The ever creative Serbian angst-rock trio Muerto Rico released their latest EP Undermost on the 17th.
Following on from their September release Worst Coast, Undermost (which is available on bandcamp) continues with the raging emo schematic.
The first of the four tracks – Brüte Blavor, descends into the room in seemingly benign mood, before the sweetly plucked guitar notes evidence the mendacious intent and distort into the scrawling foment that is Muerto Rico in full flow of malicious incitement with the vocal of extended neck veins being joined by insurgent angular instrumentation and a percussion caterwauling of unheralded invective.
Choufflait – despite a title that may have you thinking of a Parisian pâtisserie is a full throttle just under two minutes of delightful bulldozing sludge.
My pick of the release is the abstruse Talk Is Cheap, Silence Is Free, which is set to the most melodious and calmly extrapolated fretwork I have featured of the tracks by Muerto Rico over the past few articles about the band, yet despite the calmness of the musical accompaniment, the vocal is still delivered as though hollering from a very deep well then suddenly restrained by a chorus of voices to which the listener feels invited to accompany.
The concluding track of Undermost is Muerto Rico is back on familiar territory as 21st Century Bastards hurtles into the room as though unfurled from a cruise missile launcher in an excoriating delve through moral political malaise.
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It has been just under a year since the Serbian angst-rock trio Muerto Rico were introduced. On the 8th they released the EP Worst Coast.
The four track EP is best played in an abandoned graveyard as Muerto Rico, deliver what they do best in an oppressive night. Opening with the longest track – a second under five minutes – Stay Classy / Saint Juan which sends shivers up and down the spine as the skeletal construct is sawn through by jagged bones which penetrate the ears is a scene setter for Worst Coast.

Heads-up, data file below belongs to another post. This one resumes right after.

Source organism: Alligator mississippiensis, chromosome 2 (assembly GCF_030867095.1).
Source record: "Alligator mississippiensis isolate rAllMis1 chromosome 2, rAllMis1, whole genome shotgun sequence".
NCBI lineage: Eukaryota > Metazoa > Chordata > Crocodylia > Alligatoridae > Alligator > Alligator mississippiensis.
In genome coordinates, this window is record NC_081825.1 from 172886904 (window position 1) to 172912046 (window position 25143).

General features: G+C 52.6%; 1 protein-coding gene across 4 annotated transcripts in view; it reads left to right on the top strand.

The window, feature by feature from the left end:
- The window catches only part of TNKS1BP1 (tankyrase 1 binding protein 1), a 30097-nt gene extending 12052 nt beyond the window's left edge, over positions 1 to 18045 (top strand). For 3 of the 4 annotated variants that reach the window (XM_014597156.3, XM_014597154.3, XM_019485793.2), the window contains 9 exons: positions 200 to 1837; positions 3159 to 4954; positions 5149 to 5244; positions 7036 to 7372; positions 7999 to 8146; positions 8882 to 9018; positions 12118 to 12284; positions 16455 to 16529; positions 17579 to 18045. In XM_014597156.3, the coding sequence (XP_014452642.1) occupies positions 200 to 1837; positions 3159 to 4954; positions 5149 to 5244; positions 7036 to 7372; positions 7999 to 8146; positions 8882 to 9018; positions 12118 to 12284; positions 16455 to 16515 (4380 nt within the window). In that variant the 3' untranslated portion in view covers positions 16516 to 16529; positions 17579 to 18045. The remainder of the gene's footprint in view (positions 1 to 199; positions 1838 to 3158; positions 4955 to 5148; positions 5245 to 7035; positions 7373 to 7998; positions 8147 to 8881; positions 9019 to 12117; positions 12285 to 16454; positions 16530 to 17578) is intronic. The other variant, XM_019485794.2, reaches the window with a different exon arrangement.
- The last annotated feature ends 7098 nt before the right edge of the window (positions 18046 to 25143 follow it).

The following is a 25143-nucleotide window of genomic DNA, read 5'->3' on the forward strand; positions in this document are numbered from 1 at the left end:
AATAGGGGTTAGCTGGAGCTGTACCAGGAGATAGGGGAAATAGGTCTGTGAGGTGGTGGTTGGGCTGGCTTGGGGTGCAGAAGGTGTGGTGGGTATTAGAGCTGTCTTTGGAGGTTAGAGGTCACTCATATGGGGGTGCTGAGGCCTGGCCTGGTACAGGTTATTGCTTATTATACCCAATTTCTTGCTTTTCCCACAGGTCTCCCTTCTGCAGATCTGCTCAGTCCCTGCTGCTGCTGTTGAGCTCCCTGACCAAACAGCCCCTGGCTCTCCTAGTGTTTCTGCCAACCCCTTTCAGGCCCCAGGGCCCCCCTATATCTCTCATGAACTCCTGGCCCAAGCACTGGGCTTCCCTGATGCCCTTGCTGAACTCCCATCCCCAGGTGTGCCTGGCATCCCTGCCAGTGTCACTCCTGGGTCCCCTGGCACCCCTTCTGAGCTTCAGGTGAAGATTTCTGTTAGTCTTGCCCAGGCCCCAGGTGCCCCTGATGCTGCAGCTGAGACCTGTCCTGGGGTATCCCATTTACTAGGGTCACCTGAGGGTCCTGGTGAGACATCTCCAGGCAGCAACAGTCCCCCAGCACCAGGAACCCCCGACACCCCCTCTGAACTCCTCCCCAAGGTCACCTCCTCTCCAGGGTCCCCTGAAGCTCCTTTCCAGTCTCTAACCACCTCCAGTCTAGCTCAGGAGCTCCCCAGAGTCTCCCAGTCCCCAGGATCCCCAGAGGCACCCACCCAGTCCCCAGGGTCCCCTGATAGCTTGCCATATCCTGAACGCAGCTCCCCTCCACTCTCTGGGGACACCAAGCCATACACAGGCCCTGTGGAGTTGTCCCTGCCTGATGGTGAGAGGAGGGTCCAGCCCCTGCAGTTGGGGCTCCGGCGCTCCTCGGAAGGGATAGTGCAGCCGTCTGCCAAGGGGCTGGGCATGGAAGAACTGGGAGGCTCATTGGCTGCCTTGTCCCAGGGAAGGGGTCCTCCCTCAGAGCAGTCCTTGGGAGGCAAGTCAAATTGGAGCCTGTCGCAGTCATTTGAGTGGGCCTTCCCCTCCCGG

Death By Fabio will find you merging with the moss on the stones as the trio bring forward rattling cymbals to which a pronounced bass provides pivoting polarisation, as the hoarsely screaming vocal mind of a tortured mind seeking comprehension of the plight in which is finds itself.
Next up is my pick of the release Kevin Babin, which also happens to be the shortest number at a smidgen over 135 seconds. Muerto Rico deliver an embodiment of anxiety, which in its brief duration threads from full throttle panic, to gradual acceptance, affording the trio the opportunity to seemingly extend time.
Closing out Worst Coast is Go Lioness in which a superb plectrum sliding along the strings is almost lost in the frenzy of mutilation.
Grab hold of Worst Coast which is available on bandcamp – find yourself a burial ground, crank up the volume and revel in the gothic spires which Muerto Rico will build in the mists.
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Muerto Rico from Belgrade in Serbia is the angst-rock trio of Kosta (Bass / Vocals), Filip (Guitar) and Stefan (Drums).
Only formed in May Muerto Rico do not have a great deal of music I can yet hear, but what I have has already helped to make my tinnitus even worse as the reeling roar rages across the room and the louder the volume, the better it sounds.
The members of the band are all experienced musicians who have whetted their appetite prior to getting together and are beginning to secure a live touring circuit with their mutations of blazing guitar, frenetic percussion and raucous vocal. This isn’t a sound to take with a cup of Horlicks – as far from drifting into malted sleep, you will find yourself impaled by tracks, which typically manage to get all the fury packed up in around two and a half minutes of explosive energy.
To my mind, Muerto Rico, don’t need to improve as the sounds are exactly as they should be, merely add tracks to help my ears bleed further and I look forward to hearing much more over the coming months.
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